ON NOVEMBER 12, 70 Columbia university professors issued a "statement of concern" criticizing university president Lee Bollinger's various failures of leadership, including his handling of Iranian president Mahmoud Ahmadinejad's September 24th speech at Columbia.
Had the faculty rebelled against Bollinger for turning their prestigious university into a podium for a leader of one of the world's most totalitarian regimes? Not quite. These professors were concerned with a greater threat: Bollinger's criticism of Ahmadinejad. Their letter stated that Bollinger's September 24th remarks introducing Ahmadinejad "were not only uncivil and bad pedagogy, they allied the University with the Bush administration's war in Iraq, a position anathema to many in the University community."
It's a bit of a head-scratcher (pedagogically speaking) trying to figure out how Bollinger had supported Bush or the war in Iraq. But the concerned faculty members' reductio ad Bushum goes a little something like this: Bollinger criticized Ahmadinejad. Bush criticizes Ahmadinejad. Therefore, Bollinger supports Bush's war in Iraq.
That seemed to be the argument of Columbia history professor Eric Foner who, according to the New York Times, "read aloud some of Mr. Bollinger's remarks to Mr. Ahmadinejad" at a November 13 faculty meeting criticizing Bollinger and said, "This is the language of warfare at a time when the administration of our country is trying to whip up Iran, and to my mind is completely inaccurate."
Which lines in Bollinger's speech did Foner think were bellicose and "completely inaccurate"? Was it Bollinger's statement that women, homosexuals, scholars, and religious minorities are persecuted in Iran? Or that Ahmadinejad denies the Holocaust and desires Israel's destruction? The Times didn't say. So I asked Foner via email which remarks made by Bollinger were untrue.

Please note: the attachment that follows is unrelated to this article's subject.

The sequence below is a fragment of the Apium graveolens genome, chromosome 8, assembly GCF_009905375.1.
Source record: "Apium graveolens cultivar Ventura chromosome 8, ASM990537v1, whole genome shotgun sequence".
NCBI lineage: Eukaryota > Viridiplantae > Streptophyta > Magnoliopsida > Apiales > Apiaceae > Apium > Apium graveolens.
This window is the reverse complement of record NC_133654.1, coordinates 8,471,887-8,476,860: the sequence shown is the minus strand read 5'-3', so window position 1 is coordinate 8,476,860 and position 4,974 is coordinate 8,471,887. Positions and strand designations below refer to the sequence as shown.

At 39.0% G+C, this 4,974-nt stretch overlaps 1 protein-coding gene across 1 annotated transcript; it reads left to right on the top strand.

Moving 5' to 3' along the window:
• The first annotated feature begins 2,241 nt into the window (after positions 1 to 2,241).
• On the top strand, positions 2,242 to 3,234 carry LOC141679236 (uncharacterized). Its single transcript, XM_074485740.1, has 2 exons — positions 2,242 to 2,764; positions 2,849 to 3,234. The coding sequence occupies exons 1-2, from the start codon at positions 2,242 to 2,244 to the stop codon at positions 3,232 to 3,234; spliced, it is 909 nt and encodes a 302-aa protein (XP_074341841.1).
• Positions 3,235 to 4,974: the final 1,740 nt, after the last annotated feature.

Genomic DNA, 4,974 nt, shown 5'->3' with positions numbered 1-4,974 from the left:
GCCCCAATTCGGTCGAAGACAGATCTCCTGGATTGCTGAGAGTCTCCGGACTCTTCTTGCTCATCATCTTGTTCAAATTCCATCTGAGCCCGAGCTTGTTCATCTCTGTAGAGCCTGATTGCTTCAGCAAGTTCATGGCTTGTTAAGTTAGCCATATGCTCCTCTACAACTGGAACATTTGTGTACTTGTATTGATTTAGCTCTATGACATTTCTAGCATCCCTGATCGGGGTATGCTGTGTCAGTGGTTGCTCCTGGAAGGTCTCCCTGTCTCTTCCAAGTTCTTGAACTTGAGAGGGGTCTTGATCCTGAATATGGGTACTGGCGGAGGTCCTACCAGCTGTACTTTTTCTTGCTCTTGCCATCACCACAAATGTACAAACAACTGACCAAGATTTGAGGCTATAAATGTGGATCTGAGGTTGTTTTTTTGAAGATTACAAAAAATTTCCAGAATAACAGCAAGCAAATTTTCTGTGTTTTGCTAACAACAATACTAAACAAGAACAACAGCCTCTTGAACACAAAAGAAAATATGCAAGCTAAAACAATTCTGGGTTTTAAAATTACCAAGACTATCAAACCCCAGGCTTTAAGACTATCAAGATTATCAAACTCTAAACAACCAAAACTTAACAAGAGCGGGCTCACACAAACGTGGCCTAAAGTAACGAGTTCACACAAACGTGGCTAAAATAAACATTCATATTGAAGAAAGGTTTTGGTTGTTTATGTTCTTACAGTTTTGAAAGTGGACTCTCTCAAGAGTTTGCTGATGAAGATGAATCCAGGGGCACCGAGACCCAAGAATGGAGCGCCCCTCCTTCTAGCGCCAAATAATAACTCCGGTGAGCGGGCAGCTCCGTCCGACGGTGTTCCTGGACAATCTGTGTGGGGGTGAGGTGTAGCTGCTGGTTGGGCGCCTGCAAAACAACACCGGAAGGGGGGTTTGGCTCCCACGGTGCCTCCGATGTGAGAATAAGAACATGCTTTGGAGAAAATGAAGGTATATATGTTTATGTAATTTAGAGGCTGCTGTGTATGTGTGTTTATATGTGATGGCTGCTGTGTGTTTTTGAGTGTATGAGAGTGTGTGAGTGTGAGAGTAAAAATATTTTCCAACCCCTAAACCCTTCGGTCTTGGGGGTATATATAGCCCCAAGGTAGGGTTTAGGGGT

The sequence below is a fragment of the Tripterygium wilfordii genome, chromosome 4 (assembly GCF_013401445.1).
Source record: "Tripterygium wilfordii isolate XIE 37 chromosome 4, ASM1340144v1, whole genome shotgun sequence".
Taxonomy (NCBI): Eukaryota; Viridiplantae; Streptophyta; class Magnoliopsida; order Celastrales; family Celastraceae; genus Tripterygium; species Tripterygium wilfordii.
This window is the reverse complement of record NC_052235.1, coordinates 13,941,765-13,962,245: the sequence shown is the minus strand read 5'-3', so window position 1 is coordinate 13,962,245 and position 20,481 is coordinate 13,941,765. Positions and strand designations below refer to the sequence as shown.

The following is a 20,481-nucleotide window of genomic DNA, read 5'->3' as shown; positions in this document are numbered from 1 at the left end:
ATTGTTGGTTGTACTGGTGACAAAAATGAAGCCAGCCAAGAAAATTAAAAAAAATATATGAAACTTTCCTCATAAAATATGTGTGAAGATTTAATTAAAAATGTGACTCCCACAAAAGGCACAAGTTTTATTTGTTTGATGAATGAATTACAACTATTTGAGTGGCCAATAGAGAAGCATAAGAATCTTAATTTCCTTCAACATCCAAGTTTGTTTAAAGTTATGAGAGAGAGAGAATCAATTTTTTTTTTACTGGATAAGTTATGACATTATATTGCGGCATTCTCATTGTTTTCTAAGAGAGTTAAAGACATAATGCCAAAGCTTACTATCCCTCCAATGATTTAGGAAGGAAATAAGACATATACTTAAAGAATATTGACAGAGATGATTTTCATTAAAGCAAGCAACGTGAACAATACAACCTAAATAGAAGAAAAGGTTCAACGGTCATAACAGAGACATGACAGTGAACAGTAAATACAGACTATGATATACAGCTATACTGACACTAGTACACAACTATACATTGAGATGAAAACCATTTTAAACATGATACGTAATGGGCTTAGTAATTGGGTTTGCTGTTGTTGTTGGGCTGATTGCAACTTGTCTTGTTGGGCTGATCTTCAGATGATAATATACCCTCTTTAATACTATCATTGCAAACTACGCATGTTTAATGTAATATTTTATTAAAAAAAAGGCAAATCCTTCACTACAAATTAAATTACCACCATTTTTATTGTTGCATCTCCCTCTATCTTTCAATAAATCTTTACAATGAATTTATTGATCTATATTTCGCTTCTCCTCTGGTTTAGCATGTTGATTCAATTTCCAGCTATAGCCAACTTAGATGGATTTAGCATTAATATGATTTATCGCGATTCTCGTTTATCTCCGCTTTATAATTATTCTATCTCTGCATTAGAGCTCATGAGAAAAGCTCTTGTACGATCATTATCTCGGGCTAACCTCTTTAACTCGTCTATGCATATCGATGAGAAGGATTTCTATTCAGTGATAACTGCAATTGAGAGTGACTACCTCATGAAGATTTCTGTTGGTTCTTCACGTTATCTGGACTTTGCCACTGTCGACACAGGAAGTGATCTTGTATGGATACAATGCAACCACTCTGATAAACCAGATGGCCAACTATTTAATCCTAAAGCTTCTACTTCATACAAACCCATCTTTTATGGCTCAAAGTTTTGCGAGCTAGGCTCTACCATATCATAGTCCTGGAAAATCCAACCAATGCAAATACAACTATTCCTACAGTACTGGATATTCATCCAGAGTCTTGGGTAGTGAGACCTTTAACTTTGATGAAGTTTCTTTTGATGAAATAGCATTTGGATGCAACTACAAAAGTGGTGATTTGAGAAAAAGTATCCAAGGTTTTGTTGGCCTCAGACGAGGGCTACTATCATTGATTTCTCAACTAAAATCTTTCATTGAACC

"As I am sure you know, quotations in newspapers are not always correct," Foner replied. "I used the word 'inaccurate' to describe the impression given by those remarks that Iran is responsible for the violence there."
During Bollinger's introductory marks, he said to Ahmadinejad: "your government is now undermining American troops in Iraq by funding, arming and providing safe transit to insurgent leaders like Muqtada al-Sadr and his forces. . . . General David Petraeus reported that arms supplies from Iran, including 240-millimeter rockets and explosively formed projectiles, are contributing to, quote, 'a sophistication of attacks that would by no means be possible without Iranian support.'"
Foner doubts the veracity of Petraeus's testimony. He says that "given this administration's record of, shall we say, inaccuracy, on issues like weapons of mass destruction, quoting the commanding general will not do." But was there any evidence that led Foner to dispute Petraeus's testimony? Could any evidence provided by the military or the Defense Department convince him that Iran is involved in the Iraq war? What did he make of independent press reports of U.S. forces capturing Iranian and Hezbollah agents in Iraq, of Moktada al-Sadr seeking refuge in Iran, and of insurgents using Iranian weapons to attack U.S. troops?
Foner refused to answer any of these questions, claiming he was overwhelmed with work from his courses as the semester draws to a close. But Foner and his confederates may yet have to admit whether their beliefs are informed by reality or merely ideology.
In response to the "statement of concern" against Bollinger, over 60 Columbia professors--many of them left-wingers, according to the New York Sun--issued a dissenting letter that defended Bollinger for his remarks about "Iran's role in financing and arming terrorist attacks against our troops."
Bollinger's defenders appear to have most liberal foreign policy observers on their side, according to Andrew Grotto, a senior national security analyst at the left-wing Center for American Progress. Grotto says it's simply a fact that Iran is "financing and cooperating" with "certain Shia insurgent groups" in Iraq. "I'm not aware of any serious debate that Iran is not meddling in Iraq," he says.
"Serious" is the operative word in that sentence, of course. Grotto is a critic of the Bush administration, but he says, "We need a serious debate about Iran policy, and we can't have that unless we're pretty straight on the facts." Grotto also thinks it's unproductive for people to argue that "if Bush says it, it must be false."
With any effort, Bollinger's defenders might hold their misbelieving colleagues accountable. They could start by bringing in Grotto or any other liberal analyst to talk to Foner and his cohorts about the facts on the ground in Iraq and Iran. It also couldn't hurt to repeat the adage attributed to former New York Democratic senator Daniel Patrick Moynihan at least a few times: "Everyone is entitled to their own opinion but not their own facts."